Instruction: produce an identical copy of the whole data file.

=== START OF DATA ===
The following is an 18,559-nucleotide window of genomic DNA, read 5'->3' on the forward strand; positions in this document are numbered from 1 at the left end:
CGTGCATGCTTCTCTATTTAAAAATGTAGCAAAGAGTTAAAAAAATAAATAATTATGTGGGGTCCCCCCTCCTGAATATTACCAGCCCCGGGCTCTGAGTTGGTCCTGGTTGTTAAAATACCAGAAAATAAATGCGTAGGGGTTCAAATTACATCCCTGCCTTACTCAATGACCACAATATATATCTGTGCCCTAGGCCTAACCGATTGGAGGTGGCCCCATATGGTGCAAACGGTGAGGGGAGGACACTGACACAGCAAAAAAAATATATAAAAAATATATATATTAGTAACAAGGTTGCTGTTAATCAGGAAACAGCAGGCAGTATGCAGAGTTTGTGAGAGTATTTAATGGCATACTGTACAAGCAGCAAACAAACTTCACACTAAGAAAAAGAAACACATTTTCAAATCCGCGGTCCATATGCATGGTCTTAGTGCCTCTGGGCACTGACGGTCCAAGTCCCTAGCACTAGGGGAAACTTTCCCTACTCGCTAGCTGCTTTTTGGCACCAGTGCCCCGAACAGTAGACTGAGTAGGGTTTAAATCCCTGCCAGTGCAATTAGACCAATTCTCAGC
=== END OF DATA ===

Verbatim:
The following is an 18,559-nucleotide window of genomic DNA, read 5'->3' on the forward strand; positions in this document are numbered from 1 at the left end:
CGTGCATGCTTCTCTATTTAAAAATGTAGCAAAGAGTTAAAAAAATAAATAATTATGTGGGGTCCCCCCTCCTGAATATTACCAGCCCCGGGCTCTGAGTTGGTCCTGGTTGTTAAAATACCAGAAAATAAATGCGTAGGGGTTCAAATTACATCCCTGCCTTACTCAATGACCACAATATATATCTGTGCCCTAGGCCTAACCGATTGGAGGTGGCCCCATATGGTGCAAACGGTGAGGGGAGGACACTGACACAGCAAAAAAAATATATAAAAAATATATATATTAGTAACAAGGTTGCTGTTAATCAGGAAACAGCAGGCAGTATGCAGAGTTTGTGAGAGTATTTAATGGCATACTGTACAAGCAGCAAACAAACTTCACACTAAGAAAAAGAAACACATTTTCAAATCCGCGGTCCATATGCATGGTCTTAGTGCCTCTGGGCACTGACGGTCCAAGTCCCTAGCACTAGGGGAAACTTTCCCTACTCGCTAGCTGCTTTTTGGCACCAGTGCCCCGAACAGTAGACTGAGTAGGGTTTAAATCCCTGCCAGTGCAATTAGACCAATTCTCAGC